Magnetic hyperthermia enhances cell toxicity with respect to exogenous heating
Resumen: Magnetic hyperthermia is a new type of cancer treatment designed for overcoming resistance to chemotherapy during the treatment of solid, inaccessible human tumors. The main challenge of this technology is increasing the local tumoral temperature with minimal side effects on the surrounding healthy tissue. This work consists of an in vitro study that compared the effect of hyperthermia in response to the application of exogenous heating (EHT) sources with the corresponding effect produced by magnetic hyperthermia (MHT) at the same target temperatures. Human neuroblastoma SH-SY5Y cells were loaded with magnetic nanoparticles (MNPs) and packed into dense pellets to generate an environment that is crudely similar to that expected in solid micro-tumors, and the above-mentioned protocols were applied to these cells. These experiments showed that for the same target temperatures, MHT induces a decrease in cell viability that is larger than the corresponding EHT, up to a maximum difference of approximately 45% at T = 46 °C. An analysis of the data in terms of temperature efficiency demonstrated that MHT requires an average temperature that is 6 °C lower than that required with EHT to produce a similar cytotoxic effect. An analysis of electron microscopy images of the cells after the EHT and MHT treatments indicated that the enhanced effectiveness observed with MHT is associated with local cell destruction triggered by the magnetic nano-heaters. The present study is an essential step toward the development of innovative adjuvant anti-cancer therapies based on local hyperthermia treatments using magnetic particles as nano-heaters.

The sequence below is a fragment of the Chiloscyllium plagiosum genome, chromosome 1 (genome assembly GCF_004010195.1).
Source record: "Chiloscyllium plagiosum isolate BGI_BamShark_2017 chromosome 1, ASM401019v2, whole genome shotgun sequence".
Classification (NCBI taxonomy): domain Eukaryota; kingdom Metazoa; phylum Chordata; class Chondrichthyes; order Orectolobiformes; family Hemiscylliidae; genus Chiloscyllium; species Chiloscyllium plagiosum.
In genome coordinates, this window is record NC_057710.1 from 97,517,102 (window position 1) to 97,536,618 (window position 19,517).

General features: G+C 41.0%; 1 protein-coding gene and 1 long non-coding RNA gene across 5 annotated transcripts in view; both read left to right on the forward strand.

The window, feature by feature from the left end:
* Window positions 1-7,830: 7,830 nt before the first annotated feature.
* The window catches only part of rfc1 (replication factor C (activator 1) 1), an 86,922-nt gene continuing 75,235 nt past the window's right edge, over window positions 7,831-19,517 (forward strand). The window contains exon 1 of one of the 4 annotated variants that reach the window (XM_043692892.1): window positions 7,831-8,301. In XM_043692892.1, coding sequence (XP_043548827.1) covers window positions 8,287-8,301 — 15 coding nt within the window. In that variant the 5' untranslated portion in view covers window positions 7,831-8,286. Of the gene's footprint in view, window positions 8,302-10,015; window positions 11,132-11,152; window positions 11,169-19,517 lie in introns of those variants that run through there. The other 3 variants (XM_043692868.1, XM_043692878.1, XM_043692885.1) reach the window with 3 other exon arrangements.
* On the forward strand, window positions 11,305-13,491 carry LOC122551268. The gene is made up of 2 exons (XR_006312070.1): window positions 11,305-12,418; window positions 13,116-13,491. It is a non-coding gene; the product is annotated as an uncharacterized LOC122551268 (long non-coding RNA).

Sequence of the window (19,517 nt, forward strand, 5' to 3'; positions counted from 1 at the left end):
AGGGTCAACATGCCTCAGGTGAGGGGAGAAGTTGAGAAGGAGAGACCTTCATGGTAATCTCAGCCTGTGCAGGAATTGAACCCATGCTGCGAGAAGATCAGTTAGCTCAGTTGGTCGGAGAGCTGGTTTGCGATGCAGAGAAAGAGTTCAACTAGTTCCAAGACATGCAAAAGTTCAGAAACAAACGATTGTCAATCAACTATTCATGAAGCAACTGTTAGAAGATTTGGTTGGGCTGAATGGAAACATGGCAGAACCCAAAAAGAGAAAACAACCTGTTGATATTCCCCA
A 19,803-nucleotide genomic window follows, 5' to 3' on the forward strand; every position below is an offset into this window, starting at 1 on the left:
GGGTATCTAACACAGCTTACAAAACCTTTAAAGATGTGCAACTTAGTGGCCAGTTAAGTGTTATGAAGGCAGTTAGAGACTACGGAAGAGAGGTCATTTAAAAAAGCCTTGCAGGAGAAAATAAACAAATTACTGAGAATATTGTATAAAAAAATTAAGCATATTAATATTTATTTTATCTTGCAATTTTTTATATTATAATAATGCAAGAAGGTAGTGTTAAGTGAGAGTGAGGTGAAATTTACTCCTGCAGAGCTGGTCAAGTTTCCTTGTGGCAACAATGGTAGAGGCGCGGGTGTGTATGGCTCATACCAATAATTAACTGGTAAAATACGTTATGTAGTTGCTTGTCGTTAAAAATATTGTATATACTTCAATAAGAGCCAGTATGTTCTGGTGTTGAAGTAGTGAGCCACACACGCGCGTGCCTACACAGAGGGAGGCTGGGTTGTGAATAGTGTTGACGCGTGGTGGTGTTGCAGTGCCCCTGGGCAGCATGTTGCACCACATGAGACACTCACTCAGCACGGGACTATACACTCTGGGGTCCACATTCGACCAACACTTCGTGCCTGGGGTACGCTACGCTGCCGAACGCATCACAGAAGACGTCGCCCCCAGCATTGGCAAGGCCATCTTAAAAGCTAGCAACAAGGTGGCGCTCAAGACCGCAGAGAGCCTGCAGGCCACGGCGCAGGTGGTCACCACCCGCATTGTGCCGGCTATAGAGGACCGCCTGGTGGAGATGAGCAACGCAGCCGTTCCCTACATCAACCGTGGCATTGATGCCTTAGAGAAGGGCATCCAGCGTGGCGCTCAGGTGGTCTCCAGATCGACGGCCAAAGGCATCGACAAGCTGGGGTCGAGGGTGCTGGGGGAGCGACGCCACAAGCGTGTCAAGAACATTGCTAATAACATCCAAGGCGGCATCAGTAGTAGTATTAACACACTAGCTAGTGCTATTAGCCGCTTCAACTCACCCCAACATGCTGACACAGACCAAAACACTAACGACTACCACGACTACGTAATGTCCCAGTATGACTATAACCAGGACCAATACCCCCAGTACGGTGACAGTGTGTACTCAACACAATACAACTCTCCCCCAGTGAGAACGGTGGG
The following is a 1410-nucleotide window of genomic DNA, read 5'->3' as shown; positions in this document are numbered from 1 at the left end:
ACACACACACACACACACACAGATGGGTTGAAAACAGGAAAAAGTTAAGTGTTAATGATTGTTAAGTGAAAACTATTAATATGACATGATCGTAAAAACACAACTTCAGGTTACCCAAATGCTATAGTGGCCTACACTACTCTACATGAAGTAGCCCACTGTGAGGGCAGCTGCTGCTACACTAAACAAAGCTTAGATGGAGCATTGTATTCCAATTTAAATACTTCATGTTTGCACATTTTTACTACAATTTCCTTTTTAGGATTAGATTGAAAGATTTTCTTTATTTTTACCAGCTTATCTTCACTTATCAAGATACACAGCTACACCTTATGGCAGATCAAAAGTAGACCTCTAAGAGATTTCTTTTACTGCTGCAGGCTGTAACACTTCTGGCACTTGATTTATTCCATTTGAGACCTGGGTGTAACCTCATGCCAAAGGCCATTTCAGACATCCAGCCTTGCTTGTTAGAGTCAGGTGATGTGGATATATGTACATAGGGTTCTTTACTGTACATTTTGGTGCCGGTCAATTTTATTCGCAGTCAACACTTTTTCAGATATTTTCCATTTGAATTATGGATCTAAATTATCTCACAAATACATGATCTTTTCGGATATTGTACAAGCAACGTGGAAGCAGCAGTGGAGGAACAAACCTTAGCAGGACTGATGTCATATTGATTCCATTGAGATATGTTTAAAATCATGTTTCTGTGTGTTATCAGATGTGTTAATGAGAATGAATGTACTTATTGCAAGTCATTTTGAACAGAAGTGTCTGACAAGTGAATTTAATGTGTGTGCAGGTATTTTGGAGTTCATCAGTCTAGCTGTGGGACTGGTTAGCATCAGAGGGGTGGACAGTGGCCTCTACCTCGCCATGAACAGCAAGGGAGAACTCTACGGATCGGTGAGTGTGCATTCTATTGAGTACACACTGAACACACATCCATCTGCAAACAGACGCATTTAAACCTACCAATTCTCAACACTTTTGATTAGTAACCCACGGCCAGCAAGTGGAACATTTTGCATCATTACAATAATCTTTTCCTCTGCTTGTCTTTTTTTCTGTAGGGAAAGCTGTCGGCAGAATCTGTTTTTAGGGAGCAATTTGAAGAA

Idioma: Inglés
DOI: 10.1016/j.biomaterials.2016.11.008
Año: 2017
Publicado en: Biomaterials 114 (2017), 62-70
ISSN: 0142-9612

Factor impacto JCR: 8.806 (2017)
Categ. JCR: MATERIALS SCIENCE, BIOMATERIALS rank: 1 / 33 = 0.03 (2017) - Q1 - T1
Categ. JCR: ENGINEERING, BIOMEDICAL rank: 1 / 78 = 0.013 (2017) - Q1 - T1

Factor impacto SCIMAGO: 3.111 - Bioengineering (Q1) - Biomaterials (Q1) - Nanoscience and Nanotechnology (Q1) - Ceramics and Composites (Q1) - Mechanics of Materials (Q1) - Biophysics (Q1)

Financiación: info:eu-repo/grantAgreement/ES/MINECO/MAT2013-42551
Tipo y forma: Article (PostPrint)
Área (Departamento): Área Física Materia Condensada (Dpto. Física Materia Condensa.)

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